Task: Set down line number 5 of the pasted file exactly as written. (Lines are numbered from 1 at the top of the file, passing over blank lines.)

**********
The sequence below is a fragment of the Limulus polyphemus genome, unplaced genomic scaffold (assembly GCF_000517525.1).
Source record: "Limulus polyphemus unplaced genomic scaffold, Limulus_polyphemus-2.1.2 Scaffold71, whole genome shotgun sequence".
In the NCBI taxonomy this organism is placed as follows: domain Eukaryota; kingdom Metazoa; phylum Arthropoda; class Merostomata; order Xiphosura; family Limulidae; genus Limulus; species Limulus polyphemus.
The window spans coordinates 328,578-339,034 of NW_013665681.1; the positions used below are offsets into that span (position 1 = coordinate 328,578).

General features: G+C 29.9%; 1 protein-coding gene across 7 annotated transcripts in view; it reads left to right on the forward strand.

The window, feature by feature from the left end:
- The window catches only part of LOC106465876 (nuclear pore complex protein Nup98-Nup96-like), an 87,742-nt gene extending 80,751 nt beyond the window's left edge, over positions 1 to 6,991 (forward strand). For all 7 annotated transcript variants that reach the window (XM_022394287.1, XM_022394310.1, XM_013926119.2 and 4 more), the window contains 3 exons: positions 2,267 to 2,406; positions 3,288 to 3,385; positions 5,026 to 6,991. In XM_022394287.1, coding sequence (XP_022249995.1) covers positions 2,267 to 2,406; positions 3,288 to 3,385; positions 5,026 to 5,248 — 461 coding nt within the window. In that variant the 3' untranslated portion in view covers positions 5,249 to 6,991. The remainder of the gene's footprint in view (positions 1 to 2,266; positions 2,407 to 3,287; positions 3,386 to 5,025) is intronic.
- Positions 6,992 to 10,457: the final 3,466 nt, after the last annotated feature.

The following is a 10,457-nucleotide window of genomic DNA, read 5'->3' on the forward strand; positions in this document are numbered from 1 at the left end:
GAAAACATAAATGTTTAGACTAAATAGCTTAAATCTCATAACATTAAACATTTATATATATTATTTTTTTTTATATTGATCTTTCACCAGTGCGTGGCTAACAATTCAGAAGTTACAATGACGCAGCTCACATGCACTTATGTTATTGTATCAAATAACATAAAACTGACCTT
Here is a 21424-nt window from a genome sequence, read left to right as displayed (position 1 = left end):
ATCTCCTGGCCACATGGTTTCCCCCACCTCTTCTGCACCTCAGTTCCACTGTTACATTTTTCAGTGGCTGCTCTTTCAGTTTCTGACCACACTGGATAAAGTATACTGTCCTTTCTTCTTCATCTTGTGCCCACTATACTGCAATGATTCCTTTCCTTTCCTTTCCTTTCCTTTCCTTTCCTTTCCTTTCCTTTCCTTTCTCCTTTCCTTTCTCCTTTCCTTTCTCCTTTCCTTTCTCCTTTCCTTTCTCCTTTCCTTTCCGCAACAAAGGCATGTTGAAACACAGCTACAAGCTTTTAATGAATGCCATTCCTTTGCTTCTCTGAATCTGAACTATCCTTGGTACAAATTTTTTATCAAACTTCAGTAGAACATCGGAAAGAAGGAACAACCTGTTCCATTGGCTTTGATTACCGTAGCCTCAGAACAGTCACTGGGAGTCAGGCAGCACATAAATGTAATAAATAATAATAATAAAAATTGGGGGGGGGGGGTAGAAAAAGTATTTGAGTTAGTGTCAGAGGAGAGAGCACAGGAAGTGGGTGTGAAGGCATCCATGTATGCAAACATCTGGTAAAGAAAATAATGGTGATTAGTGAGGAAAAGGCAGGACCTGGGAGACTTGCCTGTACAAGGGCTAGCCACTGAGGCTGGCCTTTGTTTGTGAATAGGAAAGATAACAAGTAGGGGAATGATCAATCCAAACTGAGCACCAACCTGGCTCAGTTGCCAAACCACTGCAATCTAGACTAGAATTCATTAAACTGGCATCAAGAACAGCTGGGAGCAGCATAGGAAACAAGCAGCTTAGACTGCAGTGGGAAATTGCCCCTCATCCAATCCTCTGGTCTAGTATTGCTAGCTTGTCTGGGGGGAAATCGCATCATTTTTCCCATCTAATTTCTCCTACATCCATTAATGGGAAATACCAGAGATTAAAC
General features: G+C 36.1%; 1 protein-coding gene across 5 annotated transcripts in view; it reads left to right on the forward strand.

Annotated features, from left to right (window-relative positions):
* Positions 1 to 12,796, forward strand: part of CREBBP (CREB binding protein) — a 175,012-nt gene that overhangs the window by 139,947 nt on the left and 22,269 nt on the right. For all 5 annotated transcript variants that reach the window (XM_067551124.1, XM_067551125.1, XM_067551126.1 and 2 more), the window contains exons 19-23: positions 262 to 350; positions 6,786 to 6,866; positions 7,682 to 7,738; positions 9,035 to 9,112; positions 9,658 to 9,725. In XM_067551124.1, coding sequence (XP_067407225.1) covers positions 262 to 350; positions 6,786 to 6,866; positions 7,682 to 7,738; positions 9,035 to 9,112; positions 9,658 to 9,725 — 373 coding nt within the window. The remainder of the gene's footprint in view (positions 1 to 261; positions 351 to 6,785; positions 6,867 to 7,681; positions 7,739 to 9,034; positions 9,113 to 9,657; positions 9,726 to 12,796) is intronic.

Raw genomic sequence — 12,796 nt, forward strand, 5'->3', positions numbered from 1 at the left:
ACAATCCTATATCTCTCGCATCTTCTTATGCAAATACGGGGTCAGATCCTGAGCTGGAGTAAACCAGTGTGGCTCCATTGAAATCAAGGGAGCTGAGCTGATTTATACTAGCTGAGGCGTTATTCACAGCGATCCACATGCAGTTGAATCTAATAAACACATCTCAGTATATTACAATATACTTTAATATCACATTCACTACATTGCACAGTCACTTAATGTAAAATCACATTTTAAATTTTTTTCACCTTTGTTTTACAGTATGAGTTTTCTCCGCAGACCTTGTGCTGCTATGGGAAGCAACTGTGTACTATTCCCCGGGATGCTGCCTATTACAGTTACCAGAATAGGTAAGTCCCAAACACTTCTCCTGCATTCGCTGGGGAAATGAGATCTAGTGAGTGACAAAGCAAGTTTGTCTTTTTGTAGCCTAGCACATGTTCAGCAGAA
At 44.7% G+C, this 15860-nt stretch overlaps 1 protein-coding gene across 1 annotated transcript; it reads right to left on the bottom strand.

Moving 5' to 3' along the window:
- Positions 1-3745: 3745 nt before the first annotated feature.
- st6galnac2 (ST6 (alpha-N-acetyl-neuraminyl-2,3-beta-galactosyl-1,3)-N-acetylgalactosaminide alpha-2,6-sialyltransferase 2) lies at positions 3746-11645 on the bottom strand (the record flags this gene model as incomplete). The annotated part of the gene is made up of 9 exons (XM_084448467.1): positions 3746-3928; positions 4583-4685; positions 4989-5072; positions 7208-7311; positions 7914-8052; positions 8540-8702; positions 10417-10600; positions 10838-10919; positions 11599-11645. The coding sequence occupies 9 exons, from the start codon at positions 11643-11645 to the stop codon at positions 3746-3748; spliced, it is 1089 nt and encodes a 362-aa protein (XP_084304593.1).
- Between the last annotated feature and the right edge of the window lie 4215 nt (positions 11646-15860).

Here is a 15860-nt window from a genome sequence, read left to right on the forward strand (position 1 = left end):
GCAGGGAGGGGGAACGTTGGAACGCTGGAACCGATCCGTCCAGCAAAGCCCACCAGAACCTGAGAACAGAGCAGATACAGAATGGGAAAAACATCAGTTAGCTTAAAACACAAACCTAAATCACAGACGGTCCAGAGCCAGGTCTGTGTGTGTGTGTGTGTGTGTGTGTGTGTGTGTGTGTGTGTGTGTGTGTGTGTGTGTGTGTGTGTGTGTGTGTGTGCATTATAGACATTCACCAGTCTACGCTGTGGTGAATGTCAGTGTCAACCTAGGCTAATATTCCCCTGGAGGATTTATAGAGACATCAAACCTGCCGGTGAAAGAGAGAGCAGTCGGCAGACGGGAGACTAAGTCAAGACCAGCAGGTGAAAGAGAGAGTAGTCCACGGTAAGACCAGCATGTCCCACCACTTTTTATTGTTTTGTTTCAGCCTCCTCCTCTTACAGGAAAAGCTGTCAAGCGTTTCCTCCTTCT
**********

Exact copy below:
General features: G+C 29.9%; 1 protein-coding gene across 7 annotated transcripts in view; it reads left to right on the forward strand.